Going to the Grassroots

SunMoksha’s smart technologies help alleviate rural energy poverty

Headquartered in Bengaluru, Karnataka, SunMoksha was set up by Dr Ashok Das with a vision to improve energy access for rural and poor communities in non-electrified villages across India. While the national grid has expanded at a good pace, several challenges remain. One, power generation has not kept pace with increased grid access. This is especially evident in rural areas, where electricity demand has been increasing but villagers do not receive regular supply of electricity. Moreover, there is an ongoing debate over the massive investments required to build grid infrastructure in order to reach remote villages. Apart from the high upfront investment involved, transmission and distribution losses add to the running costs of grid infrastructure. Often the grid infrastructure remains idle after it has been developed, thereby leading to wasteful expenditure. Also, power generation in villages happens at a very low scale across India.

As a solution to all these issues, decentralised renewable energy systems and microgrids are becoming popular. However, the uptake of these systems has been low due to several challenges. One, the traditional approach is to focus on energy supply rather than demand management, which makes microgrids inefficient. Two, there is a focus on single source of power generation, which reduces the scope of microgrids. Three, there are operational issues related to the collection of electricity bills from customers; the rate of non-payment of bills by villagers is also high due to low use of technology. Four, getting skilled personnel to teach the necessary technology to villagers is difficult. Five, lack of access to finance and a sustainable business model is a problem.

To address these issues, SunMoksha has developed Smart Nanogrid™ technology, which allows automated remote monitoring, management and maintenance of microgrids, and demand-supply management on mobile devices. It assists in dynamic balancing of different renewable energy sources, including solar, wind and bioenergy.

It also helps with metering, billing and payment, and sending alerts. The software cuts off power supply automatically if bills are unpaid, or if a consumer exceeds the maximum power allocated to them. Moreover, the software provides differential tariffs for business, irrigation, and household consumers. It schedules demand for microenterprises, irrigation pumps and street lights. In addition, the time and amount of irrigation can be controlled by measuring the moisture of the soil in the region. The software also manages demand vis-a-vis available energy supply and storage capacity.

The data collected by the software is available to all remote stakeholders, such as sponsors, government agencies, implementers, O&M   providers, and remote experts, for monitoring and timely interventions.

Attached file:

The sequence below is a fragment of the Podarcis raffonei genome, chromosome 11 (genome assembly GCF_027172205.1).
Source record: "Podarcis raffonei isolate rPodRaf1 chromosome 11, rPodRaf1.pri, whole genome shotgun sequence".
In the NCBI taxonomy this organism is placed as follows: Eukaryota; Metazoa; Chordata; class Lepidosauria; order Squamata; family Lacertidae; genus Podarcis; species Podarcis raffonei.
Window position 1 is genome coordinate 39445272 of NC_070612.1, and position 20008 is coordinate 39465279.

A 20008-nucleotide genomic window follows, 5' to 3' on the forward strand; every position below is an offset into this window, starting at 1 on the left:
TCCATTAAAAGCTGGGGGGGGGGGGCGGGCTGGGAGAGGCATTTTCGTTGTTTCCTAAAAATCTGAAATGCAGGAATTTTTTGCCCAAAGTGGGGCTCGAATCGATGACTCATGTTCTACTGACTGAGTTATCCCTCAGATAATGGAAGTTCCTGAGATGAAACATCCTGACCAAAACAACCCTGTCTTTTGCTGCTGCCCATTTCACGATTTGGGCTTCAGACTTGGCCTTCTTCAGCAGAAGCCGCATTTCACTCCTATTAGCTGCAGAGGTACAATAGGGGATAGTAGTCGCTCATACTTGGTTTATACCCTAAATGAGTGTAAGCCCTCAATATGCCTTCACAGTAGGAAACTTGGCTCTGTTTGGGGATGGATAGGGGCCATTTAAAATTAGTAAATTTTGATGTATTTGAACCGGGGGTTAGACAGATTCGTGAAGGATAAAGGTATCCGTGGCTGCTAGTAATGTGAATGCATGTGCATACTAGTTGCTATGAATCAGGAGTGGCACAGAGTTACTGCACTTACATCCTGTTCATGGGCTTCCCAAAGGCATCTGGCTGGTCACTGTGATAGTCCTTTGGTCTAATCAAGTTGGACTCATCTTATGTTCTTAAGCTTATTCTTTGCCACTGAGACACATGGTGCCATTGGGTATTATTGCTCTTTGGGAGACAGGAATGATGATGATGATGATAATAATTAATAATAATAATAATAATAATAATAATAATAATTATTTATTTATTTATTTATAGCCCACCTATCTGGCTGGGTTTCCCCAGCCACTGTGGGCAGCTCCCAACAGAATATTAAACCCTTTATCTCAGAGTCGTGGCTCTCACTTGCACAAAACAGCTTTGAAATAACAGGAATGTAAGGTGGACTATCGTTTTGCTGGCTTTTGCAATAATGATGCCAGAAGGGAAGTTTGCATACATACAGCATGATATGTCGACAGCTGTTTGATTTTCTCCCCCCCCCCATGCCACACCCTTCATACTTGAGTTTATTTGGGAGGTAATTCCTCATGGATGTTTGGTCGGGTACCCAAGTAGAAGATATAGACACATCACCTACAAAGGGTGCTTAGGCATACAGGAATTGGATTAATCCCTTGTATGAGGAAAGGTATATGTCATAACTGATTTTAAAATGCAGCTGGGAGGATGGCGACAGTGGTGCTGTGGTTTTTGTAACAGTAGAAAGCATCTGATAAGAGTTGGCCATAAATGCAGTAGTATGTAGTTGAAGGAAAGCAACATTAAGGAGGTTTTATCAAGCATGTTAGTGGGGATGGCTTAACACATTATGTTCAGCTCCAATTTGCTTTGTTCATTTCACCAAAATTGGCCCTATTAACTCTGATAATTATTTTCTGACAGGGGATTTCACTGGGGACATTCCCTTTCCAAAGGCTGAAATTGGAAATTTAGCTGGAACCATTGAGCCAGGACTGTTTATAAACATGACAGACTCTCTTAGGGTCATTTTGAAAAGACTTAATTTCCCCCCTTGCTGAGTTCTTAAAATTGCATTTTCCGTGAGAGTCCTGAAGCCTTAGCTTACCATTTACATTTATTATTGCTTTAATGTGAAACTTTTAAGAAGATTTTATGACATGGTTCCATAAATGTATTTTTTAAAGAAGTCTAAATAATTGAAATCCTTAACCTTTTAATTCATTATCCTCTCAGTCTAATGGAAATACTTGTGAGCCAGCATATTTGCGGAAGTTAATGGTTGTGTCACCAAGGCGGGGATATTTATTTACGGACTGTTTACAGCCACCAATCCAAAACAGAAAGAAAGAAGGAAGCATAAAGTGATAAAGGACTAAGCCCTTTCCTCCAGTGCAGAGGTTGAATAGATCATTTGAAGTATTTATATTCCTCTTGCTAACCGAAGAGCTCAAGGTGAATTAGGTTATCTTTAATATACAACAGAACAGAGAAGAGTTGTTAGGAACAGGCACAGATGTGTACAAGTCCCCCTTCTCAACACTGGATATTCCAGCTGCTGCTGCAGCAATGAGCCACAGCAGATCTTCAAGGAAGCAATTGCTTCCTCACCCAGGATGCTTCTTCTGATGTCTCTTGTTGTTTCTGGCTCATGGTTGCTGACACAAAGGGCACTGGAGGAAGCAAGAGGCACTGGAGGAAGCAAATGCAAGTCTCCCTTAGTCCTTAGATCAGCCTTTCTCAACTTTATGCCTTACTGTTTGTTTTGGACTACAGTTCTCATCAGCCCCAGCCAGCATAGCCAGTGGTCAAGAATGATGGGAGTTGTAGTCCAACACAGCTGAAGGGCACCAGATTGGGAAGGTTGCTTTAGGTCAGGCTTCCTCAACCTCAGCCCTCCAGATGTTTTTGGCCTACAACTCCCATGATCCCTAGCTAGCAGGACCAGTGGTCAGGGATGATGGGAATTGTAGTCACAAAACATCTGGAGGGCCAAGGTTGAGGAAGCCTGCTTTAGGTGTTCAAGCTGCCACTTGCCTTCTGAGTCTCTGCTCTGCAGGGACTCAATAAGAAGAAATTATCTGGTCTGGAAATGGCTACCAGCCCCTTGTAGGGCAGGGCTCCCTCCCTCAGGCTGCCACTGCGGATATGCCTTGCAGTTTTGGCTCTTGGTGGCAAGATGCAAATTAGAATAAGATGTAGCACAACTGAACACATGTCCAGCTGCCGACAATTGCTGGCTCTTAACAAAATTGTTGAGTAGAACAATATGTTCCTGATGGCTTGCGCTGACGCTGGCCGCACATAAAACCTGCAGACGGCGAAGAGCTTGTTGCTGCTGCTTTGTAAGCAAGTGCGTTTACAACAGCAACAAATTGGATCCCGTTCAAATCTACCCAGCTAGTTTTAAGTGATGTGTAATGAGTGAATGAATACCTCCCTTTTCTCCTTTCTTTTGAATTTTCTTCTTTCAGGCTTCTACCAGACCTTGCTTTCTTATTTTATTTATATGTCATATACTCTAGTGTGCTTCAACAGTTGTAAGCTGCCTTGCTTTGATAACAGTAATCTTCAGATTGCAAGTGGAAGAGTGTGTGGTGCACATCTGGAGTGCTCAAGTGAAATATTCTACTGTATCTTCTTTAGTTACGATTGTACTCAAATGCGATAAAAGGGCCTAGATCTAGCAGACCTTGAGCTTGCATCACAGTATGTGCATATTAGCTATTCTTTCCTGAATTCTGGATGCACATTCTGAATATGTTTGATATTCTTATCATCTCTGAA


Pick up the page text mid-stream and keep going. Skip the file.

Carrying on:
The technology also allows for the utilisation of the existing grid infrastructure to improve efficiency. The company partners with grassroots-level organisations to provide a scalable and sustainable business model. It also partners with technical, vocational and business institutions to develop skill-sets and entrepreneurial capacity in villagers.

Renewable Watch takes a look at four key projects implemented by SunMoksha in India…

Smart village at Chhotkei village, Odisha

SunMoksha set up India’s first Smart Nanogrid™ village at Chhotkei in Angul district, Odisha. While thermal power plants have been set up in Angul district, grid electricity was unable to reach Chhotkei before SunMoksha set up its Smart Nanogrid™, leaving approximately 600 villagers, living in 140 households, without access to electricity.

SunMoksha set up a 30 kWp solar-powered Smart Nanogrid™ in Chhotkei. Of this, 20 kWp was designed to meet the energy demands of the households and power the streetlights, a temple, and community centres. The remaining 10 kWp was designed for daytime to run irrigation pumps and microenterprises, including stitching, rice-puff machines, provision stores and refrigerators.

According to the company, within a year of project implementation, significant positive developments took place at Chhotkei. One, children started studying in the evening. Two, reverse migration took place, as the youth now had access to opportunities to set up new microenterprises. Three, agricultural output increased, as farmers started acquiring irrigation pumps to grow more crops. Four, social interaction increased with the installation of street lights. The company also hired and trained local villagers for project implementation and O&M of the system.